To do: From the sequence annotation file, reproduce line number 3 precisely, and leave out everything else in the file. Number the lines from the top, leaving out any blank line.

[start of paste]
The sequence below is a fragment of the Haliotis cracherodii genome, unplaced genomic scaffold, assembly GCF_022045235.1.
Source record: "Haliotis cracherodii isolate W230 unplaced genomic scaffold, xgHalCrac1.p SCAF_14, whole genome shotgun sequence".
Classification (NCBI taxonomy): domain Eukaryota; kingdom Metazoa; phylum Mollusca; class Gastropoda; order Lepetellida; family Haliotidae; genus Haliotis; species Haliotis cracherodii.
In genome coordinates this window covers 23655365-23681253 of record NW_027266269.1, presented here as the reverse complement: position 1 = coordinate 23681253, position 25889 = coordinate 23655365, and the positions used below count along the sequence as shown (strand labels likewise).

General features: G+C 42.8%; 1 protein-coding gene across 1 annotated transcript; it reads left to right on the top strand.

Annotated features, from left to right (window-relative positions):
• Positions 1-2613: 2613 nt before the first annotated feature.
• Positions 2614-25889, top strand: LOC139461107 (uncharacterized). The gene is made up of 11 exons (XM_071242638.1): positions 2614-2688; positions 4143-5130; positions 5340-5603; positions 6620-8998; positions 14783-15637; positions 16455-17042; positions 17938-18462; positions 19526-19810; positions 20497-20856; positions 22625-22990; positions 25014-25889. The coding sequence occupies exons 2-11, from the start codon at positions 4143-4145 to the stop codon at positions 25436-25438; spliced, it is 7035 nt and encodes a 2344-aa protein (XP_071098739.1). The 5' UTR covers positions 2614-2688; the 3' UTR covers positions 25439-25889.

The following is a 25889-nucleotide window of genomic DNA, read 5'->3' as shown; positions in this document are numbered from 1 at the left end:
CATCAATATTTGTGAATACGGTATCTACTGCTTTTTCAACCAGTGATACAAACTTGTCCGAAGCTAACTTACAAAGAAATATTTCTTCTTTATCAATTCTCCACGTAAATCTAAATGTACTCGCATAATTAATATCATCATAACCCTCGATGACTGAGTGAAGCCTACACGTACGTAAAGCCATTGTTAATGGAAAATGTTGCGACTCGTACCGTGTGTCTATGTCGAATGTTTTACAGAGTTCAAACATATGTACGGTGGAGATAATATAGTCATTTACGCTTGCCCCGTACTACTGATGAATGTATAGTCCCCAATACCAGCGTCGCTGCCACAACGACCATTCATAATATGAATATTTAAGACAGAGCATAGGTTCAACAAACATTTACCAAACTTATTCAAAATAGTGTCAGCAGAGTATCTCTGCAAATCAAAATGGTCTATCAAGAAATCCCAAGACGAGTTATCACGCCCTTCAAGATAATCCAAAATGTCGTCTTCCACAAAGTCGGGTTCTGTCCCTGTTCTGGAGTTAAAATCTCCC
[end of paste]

Classification (NCBI taxonomy): domain Eukaryota; kingdom Metazoa; phylum Mollusca; class Gastropoda; order Lepetellida; family Haliotidae; genus Haliotis; species Haliotis cracherodii.